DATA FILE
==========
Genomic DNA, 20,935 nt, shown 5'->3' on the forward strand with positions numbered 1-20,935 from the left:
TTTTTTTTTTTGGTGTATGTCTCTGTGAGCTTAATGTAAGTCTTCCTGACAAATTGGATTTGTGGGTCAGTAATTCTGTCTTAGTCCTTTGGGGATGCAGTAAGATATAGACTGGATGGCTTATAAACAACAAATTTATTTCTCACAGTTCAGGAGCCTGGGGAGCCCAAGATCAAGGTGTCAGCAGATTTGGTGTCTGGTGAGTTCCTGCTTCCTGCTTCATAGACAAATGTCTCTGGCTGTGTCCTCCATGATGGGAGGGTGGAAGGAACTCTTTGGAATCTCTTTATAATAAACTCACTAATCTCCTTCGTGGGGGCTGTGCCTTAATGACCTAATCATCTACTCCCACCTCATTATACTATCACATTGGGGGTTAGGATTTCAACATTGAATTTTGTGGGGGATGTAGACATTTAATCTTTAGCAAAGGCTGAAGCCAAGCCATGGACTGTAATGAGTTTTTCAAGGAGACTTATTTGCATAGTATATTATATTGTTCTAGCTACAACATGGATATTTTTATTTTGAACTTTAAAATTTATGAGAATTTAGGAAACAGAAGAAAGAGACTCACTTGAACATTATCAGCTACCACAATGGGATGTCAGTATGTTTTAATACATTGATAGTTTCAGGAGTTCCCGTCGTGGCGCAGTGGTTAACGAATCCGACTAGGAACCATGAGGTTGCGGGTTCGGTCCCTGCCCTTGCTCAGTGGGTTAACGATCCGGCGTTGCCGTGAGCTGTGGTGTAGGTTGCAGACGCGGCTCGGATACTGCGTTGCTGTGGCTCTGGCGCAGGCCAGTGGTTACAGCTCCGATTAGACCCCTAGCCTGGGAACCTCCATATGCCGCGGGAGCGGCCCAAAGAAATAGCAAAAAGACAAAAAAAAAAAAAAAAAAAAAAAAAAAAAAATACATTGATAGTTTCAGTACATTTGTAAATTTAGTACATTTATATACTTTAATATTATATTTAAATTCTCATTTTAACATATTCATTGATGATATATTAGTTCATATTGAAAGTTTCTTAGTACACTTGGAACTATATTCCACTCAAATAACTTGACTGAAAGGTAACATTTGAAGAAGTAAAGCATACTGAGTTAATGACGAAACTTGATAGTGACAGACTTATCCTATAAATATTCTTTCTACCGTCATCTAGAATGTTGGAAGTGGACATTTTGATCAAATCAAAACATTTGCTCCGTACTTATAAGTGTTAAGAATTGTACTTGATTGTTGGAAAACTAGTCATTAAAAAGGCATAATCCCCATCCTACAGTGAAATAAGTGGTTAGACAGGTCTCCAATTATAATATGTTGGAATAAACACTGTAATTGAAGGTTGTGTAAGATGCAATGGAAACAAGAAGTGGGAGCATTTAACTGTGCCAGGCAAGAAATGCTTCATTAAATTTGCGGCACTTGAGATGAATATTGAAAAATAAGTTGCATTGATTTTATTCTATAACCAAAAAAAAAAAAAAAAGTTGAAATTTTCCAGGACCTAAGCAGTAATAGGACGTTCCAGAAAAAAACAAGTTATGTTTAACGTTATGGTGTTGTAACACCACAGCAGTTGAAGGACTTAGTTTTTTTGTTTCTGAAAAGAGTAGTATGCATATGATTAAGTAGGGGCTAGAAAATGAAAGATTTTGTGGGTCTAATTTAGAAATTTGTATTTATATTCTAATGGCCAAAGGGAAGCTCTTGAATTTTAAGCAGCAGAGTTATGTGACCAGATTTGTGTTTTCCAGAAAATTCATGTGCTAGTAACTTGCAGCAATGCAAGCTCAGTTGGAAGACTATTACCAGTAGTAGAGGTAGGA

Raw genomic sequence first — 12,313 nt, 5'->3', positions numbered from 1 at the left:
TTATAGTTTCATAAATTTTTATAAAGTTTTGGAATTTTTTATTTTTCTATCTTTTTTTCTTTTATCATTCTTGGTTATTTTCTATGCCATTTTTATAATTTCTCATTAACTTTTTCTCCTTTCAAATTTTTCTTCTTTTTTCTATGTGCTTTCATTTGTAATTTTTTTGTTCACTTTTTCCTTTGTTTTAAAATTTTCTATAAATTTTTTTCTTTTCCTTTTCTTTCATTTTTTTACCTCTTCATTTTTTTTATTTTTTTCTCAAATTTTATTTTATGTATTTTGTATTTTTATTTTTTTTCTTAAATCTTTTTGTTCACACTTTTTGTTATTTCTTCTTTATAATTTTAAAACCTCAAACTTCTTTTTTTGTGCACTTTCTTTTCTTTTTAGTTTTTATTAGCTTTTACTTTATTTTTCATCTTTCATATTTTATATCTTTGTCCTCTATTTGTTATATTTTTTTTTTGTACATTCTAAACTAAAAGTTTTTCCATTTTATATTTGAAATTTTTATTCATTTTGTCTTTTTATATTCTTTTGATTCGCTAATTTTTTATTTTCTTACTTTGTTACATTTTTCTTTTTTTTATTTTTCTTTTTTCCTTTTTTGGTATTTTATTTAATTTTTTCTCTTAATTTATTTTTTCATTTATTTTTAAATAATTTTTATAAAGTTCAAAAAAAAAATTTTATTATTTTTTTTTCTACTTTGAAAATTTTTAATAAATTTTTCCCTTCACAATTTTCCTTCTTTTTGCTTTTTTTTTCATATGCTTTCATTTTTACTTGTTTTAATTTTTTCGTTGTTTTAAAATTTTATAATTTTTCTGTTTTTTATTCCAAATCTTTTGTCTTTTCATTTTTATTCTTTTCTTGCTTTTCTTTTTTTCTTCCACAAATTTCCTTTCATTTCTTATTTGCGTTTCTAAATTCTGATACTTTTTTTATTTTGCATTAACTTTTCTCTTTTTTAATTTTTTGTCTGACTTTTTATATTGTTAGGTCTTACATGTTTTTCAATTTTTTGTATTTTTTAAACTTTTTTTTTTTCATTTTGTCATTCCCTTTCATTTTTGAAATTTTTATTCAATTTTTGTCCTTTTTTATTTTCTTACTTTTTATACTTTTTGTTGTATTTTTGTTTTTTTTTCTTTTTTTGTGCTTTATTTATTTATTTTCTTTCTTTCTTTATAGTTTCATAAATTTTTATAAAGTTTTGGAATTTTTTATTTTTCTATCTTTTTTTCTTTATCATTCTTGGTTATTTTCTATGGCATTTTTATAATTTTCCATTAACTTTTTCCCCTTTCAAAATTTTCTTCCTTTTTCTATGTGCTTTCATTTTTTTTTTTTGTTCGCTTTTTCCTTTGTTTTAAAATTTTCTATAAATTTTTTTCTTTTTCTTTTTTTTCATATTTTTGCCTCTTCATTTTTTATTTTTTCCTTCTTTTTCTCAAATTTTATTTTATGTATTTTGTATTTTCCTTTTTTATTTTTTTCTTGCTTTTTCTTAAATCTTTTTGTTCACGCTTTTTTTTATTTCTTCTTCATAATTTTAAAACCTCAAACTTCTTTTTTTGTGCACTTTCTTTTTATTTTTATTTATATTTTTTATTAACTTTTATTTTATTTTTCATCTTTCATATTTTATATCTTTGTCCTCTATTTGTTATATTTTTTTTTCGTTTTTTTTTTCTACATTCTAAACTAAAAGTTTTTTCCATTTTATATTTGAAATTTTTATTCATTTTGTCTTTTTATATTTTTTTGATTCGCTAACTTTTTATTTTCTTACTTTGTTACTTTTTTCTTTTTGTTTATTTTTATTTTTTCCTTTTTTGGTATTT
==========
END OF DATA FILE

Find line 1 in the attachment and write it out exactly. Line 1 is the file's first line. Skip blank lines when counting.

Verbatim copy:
Genomic DNA, 20,935 nt, shown 5'->3' on the forward strand with positions numbered 1-20,935 from the left: